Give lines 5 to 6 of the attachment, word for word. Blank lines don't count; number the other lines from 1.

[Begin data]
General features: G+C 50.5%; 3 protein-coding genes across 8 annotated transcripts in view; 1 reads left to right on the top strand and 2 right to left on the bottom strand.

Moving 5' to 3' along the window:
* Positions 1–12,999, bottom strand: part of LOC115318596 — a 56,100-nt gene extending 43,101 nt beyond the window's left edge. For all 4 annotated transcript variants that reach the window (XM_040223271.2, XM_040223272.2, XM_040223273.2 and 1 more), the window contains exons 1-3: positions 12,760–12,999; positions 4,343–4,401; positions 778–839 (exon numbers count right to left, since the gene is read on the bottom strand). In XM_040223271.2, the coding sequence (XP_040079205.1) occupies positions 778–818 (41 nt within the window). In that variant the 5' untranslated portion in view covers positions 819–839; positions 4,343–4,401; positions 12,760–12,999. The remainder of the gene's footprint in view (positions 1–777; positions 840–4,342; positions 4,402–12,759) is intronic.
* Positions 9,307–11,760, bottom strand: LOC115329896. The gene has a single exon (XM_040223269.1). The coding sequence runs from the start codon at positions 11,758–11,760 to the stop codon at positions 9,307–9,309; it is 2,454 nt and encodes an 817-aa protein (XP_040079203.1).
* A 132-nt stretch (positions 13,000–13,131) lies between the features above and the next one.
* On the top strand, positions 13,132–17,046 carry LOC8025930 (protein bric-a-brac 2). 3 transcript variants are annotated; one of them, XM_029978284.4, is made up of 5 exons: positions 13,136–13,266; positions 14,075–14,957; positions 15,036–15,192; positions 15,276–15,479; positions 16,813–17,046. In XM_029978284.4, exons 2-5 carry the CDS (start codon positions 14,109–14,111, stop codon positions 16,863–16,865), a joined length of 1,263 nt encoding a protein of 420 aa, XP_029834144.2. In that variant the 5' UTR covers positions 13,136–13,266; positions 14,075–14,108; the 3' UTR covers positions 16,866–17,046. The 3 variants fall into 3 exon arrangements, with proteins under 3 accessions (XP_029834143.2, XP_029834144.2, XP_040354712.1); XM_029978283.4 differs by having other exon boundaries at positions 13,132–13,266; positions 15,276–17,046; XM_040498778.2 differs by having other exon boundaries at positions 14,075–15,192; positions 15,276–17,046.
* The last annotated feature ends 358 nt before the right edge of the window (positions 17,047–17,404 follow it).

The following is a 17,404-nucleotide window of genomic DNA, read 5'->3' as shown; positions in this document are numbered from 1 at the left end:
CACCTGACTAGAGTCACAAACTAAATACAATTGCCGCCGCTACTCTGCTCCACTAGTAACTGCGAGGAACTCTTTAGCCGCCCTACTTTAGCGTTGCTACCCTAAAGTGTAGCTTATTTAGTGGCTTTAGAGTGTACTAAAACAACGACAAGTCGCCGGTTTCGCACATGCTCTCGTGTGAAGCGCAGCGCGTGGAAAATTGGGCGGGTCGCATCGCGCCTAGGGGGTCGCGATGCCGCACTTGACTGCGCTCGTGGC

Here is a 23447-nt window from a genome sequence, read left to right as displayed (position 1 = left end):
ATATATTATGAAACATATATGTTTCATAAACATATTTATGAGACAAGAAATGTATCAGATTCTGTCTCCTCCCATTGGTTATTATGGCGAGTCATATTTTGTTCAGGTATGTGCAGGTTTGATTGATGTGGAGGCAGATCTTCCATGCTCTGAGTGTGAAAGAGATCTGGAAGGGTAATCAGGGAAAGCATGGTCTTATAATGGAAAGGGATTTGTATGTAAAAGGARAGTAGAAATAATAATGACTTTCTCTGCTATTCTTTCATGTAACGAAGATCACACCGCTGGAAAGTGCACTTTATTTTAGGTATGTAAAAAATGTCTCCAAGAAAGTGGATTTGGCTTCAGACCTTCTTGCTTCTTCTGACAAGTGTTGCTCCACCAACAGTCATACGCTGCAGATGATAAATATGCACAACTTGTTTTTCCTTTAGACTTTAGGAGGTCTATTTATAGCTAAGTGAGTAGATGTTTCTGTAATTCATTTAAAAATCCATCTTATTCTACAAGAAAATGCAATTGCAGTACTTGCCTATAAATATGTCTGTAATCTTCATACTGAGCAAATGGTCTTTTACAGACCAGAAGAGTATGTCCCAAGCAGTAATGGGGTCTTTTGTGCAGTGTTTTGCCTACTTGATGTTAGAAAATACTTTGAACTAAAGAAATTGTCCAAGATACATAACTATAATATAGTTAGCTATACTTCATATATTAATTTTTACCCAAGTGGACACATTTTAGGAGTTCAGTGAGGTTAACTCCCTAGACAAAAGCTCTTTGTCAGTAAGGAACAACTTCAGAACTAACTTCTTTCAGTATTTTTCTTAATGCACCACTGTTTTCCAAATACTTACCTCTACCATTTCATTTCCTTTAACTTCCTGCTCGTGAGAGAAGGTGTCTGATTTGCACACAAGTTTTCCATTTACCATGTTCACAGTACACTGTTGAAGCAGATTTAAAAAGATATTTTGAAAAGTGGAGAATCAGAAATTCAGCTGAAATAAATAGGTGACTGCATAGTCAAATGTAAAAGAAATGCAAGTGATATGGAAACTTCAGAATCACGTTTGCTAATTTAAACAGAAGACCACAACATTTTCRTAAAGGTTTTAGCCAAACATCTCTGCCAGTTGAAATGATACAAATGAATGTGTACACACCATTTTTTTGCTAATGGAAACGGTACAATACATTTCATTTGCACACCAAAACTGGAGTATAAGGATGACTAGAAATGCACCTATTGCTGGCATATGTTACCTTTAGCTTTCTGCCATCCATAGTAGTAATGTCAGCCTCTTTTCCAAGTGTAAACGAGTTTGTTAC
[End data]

* A 132-nt stretch (positions 13,000–13,131) lies between the features above and the next one.
* On the top strand, positions 13,132–17,046 carry LOC8025930 (protein bric-a-brac 2). 3 transcript variants are annotated; one of them, XM_029978284.4, is made up of 5 exons: positions 13,136–13,266; positions 14,075–14,957; positions 15,036–15,192; positions 15,276–15,479; positions 16,813–17,046. In XM_029978284.4, exons 2-5 carry the CDS (start codon positions 14,109–14,111, stop codon positions 16,863–16,865), a joined length of 1,263 nt encoding a protein of 420 aa, XP_029834144.2. In that variant the 5' UTR covers positions 13,136–13,266; positions 14,075–14,108; the 3' UTR covers positions 16,866–17,046. The 3 variants fall into 3 exon arrangements, with proteins under 3 accessions (XP_029834143.2, XP_029834144.2, XP_040354712.1); XM_029978283.4 differs by having other exon boundaries at positions 13,132–13,266; positions 15,276–17,046; XM_040498778.2 differs by having other exon boundaries at positions 14,075–15,192; positions 15,276–17,046.